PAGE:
- Oral presentation
- Open Access
Efficacy of bracing in worst cases (over 45°): end-growth results of a retrospective case series
© Negrini et al; licensee BioMed Central Ltd. 2009
- Published: 14 December 2009
- Angle Measurement
- Adolescent Idiopathic Scoliosis
- Cobb Angle
- Outcome Criterion
- Retrospective Case
The objective of this study was to verify the efficacy of bracing for adolescent idiopathic scoliosis (AIS) in the worst cases (over 45°) refusing surgery.
45°-50° curves are considered surgical, but not all patients want to face surgery, and a treatment should be warranted to help them avoid fusion. The efficacy of bracing in this degree of curve is generally considered poor, but our experience seems to point to a different conclusion which needs verification.
In this retrospective study, the population included all AIS patients with at least one 45° degree curve at first evaluation that reached the end of treatment since our database started in 2003. We had 14 females and 2 males. 6 had a previous, failed brace treatment. At the start of their treatment, the mean age was 14.1 ± 1.7 years, and the mean Cobb angle measurement was 49.4° ± 4.3° (range 45°-58°). Patients received full time treatment (23 or 24 hours per day) for one year with a Risser cast (11) or a Sforzesco brace (5) respecting SOSORT criteria, in addition to specific exercises. Outcome criteria included the following: SRS (unchanged; worsened over 6°; over 45° at the end of treatment; surgically treated; 2 years follow-up); clinical (ATR, hump, Aesthetic Index, plumbline distances); radiographic (Cobb degrees); and ISICO (optimum; minimum). ANOVA and chi-test were used in data analysis.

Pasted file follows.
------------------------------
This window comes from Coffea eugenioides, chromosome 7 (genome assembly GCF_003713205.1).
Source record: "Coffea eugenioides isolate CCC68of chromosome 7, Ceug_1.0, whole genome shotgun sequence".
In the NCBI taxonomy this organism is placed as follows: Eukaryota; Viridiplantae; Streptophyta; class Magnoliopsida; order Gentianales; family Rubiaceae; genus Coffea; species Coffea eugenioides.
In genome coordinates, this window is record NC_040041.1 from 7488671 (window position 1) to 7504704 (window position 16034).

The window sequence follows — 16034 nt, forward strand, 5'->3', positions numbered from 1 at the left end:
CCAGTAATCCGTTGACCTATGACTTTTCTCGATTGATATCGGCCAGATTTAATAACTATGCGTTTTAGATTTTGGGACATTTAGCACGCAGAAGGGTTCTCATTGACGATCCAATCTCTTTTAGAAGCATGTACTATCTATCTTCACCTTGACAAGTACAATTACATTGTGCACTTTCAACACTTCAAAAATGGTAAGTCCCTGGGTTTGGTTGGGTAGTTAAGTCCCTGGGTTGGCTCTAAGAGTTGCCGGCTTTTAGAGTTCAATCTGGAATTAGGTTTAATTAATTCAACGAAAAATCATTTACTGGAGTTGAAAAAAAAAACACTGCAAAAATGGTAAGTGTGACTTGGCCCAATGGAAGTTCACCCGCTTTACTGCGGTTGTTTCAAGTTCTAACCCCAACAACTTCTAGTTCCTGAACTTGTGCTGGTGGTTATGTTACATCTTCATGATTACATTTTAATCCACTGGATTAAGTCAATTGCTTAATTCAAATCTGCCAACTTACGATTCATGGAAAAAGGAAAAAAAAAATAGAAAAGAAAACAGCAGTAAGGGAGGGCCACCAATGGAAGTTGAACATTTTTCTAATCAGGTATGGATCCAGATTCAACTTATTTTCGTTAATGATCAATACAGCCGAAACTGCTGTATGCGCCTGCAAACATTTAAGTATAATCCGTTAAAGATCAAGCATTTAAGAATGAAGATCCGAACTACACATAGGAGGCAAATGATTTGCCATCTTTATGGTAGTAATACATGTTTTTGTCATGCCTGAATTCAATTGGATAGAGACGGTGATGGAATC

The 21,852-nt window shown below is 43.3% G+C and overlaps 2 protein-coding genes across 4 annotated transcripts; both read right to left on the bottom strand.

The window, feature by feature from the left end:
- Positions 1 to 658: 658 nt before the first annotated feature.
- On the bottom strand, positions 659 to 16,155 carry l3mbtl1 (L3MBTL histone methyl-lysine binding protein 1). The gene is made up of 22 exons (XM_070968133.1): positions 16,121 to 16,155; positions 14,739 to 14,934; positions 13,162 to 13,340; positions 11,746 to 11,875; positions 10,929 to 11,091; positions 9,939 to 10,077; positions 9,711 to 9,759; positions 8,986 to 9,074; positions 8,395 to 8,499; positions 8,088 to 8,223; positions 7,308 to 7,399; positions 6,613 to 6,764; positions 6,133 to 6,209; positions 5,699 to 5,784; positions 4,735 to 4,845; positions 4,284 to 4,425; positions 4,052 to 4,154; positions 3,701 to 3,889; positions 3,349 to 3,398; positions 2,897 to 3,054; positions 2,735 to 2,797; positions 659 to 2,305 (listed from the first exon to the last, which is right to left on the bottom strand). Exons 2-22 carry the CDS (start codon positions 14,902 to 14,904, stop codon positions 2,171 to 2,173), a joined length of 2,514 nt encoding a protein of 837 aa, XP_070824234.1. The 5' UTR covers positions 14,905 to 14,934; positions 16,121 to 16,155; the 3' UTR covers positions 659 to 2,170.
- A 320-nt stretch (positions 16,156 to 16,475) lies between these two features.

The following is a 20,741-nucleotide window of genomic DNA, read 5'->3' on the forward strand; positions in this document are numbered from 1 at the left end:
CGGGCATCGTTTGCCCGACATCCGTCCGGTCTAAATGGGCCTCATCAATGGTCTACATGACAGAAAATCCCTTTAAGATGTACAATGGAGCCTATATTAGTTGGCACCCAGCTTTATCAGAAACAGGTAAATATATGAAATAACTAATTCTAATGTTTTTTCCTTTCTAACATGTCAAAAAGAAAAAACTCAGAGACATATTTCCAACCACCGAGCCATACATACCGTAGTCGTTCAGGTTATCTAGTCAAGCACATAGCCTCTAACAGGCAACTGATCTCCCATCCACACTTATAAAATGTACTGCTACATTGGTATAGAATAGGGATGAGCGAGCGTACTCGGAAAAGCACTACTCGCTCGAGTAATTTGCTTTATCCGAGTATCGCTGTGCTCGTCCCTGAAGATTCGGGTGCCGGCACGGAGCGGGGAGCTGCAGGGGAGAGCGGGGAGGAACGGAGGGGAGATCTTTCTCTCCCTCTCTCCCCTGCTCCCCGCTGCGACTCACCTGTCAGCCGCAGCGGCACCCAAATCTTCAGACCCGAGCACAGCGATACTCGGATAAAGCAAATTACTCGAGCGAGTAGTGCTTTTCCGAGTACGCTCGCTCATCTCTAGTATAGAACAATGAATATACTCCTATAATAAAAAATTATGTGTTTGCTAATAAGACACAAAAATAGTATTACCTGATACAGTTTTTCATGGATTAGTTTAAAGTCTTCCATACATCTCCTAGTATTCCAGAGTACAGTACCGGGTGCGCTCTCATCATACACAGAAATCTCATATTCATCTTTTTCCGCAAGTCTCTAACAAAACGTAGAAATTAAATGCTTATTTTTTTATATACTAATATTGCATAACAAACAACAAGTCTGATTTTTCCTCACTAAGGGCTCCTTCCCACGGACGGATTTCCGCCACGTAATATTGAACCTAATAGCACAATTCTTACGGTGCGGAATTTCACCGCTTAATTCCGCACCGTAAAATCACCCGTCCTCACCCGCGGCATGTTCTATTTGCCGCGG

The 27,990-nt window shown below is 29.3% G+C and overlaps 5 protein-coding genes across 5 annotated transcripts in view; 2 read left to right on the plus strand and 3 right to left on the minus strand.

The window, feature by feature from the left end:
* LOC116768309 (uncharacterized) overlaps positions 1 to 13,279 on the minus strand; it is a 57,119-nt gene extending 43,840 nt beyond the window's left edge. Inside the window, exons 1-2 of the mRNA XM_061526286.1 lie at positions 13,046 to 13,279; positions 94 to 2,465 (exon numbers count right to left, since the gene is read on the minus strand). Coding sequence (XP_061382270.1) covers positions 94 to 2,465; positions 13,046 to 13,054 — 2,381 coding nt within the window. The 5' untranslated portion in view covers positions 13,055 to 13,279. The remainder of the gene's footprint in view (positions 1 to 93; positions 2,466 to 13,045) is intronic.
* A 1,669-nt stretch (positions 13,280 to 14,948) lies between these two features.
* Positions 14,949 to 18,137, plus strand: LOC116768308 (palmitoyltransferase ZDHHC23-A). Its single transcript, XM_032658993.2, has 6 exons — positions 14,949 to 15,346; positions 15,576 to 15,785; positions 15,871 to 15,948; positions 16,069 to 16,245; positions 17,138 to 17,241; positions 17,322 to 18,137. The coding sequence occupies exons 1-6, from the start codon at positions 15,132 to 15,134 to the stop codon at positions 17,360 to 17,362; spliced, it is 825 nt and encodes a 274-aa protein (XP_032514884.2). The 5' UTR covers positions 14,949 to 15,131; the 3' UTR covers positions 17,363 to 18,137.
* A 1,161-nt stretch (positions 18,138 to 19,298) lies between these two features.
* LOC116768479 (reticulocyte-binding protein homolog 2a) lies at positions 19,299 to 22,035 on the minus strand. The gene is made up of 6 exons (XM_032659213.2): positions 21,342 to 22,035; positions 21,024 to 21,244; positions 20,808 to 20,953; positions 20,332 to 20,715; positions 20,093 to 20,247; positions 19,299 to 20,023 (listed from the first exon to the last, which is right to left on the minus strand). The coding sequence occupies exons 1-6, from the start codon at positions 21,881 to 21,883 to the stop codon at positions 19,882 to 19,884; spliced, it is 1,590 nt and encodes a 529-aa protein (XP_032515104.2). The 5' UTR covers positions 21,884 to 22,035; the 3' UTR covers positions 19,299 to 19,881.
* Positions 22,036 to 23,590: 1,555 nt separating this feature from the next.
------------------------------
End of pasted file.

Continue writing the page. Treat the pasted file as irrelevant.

The reported compliance in the 4.5 ± 1.6 treatment years was 90.5 ± 15.5%. At the end, 5 patients (31%) were still measuring over a 45° Cobb angle (range 32°-50°). No one was fused, and this remained true at the 2 years follow-up for the 50% that reached it. Improvements were found in 69% and 56% of worst and average curves, and in 56% and 80% of Thoracic and Lumbar curves respectively. We found highly statistically significant reductions of maximal (-8.6°), average (-4.8°), thoracic (-6.0°) and lumbar (-10.2°) curves. Statistically significant improvements were found for Aesthetic Index and Thoracic ATR, with a decrease of plumbline distances. According to ISICO criteria, 75% of patients had minimum and 63% optimal results.
Curves over 45° represent a challenge for physicians and patients that can be faced with high efficacy braces, good methodology (SOSORT criteria), dedication, and compliance (high motivation that can come from a decision or hope to avoid surgery). In these optimal situations, according to this retrospective study, surgery can be avoided in some cases.
This article is published under license to BioMed Central Ltd.